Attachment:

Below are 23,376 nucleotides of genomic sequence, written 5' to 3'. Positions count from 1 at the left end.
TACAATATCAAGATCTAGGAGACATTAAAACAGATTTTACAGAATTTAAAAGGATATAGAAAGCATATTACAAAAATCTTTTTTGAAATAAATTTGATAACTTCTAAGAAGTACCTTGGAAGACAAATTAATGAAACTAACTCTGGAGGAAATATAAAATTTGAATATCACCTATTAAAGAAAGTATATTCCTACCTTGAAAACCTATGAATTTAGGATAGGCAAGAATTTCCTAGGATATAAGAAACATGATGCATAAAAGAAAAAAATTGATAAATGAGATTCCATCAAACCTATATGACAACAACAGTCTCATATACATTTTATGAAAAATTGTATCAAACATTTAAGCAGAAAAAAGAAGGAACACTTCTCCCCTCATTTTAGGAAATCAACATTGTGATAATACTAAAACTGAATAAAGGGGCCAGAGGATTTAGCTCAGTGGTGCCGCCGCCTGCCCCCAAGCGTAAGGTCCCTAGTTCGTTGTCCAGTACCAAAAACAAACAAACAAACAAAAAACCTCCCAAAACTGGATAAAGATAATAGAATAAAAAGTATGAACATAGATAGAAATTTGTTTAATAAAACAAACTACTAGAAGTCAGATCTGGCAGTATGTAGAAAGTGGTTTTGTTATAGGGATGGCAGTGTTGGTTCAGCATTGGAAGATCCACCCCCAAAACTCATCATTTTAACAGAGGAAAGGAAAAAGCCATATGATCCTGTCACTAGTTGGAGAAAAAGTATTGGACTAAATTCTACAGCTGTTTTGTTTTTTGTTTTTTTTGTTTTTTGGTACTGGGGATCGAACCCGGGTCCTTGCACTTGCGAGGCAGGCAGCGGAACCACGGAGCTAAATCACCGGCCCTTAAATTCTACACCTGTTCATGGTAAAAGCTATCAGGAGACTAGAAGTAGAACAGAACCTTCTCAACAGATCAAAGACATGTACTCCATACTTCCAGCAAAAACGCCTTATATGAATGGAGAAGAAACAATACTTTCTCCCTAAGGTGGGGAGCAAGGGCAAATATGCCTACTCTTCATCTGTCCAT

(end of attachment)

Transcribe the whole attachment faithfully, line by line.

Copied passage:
Below are 23,376 nucleotides of genomic sequence, written 5' to 3'. Positions count from 1 at the left end.
TACAATATCAAGATCTAGGAGACATTAAAACAGATTTTACAGAATTTAAAAGGATATAGAAAGCATATTACAAAAATCTTTTTTGAAATAAATTTGATAACTTCTAAGAAGTACCTTGGAAGACAAATTAATGAAACTAACTCTGGAGGAAATATAAAATTTGAATATCACCTATTAAAGAAAGTATATTCCTACCTTGAAAACCTATGAATTTAGGATAGGCAAGAATTTCCTAGGATATAAGAAACATGATGCATAAAAGAAAAAAATTGATAAATGAGATTCCATCAAACCTATATGACAACAACAGTCTCATATACATTTTATGAAAAATTGTATCAAACATTTAAGCAGAAAAAAGAAGGAACACTTCTCCCCTCATTTTAGGAAATCAACATTGTGATAATACTAAAACTGAATAAAGGGGCCAGAGGATTTAGCTCAGTGGTGCCGCCGCCTGCCCCCAAGCGTAAGGTCCCTAGTTCGTTGTCCAGTACCAAAAACAAACAAACAAACAAAAAACCTCCCAAAACTGGATAAAGATAATAGAATAAAAAGTATGAACATAGATAGAAATTTGTTTAATAAAACAAACTACTAGAAGTCAGATCTGGCAGTATGTAGAAAGTGGTTTTGTTATAGGGATGGCAGTGTTGGTTCAGCATTGGAAGATCCACCCCCAAAACTCATCATTTTAACAGAGGAAAGGAAAAAGCCATATGATCCTGTCACTAGTTGGAGAAAAAGTATTGGACTAAATTCTACAGCTGTTTTGTTTTTTGTTTTTTTTGTTTTTTGGTACTGGGGATCGAACCCGGGTCCTTGCACTTGCGAGGCAGGCAGCGGAACCACGGAGCTAAATCACCGGCCCTTAAATTCTACACCTGTTCATGGTAAAAGCTATCAGGAGACTAGAAGTAGAACAGAACCTTCTCAACAGATCAAAGACATGTACTCCATACTTCCAGCAAAAACGCCTTATATGAATGGAGAAGAAACAATACTTTCTCCCTAAGGTGGGGAGCAAGGGCAAATATGCCTACTCTTCATCTGTCCAT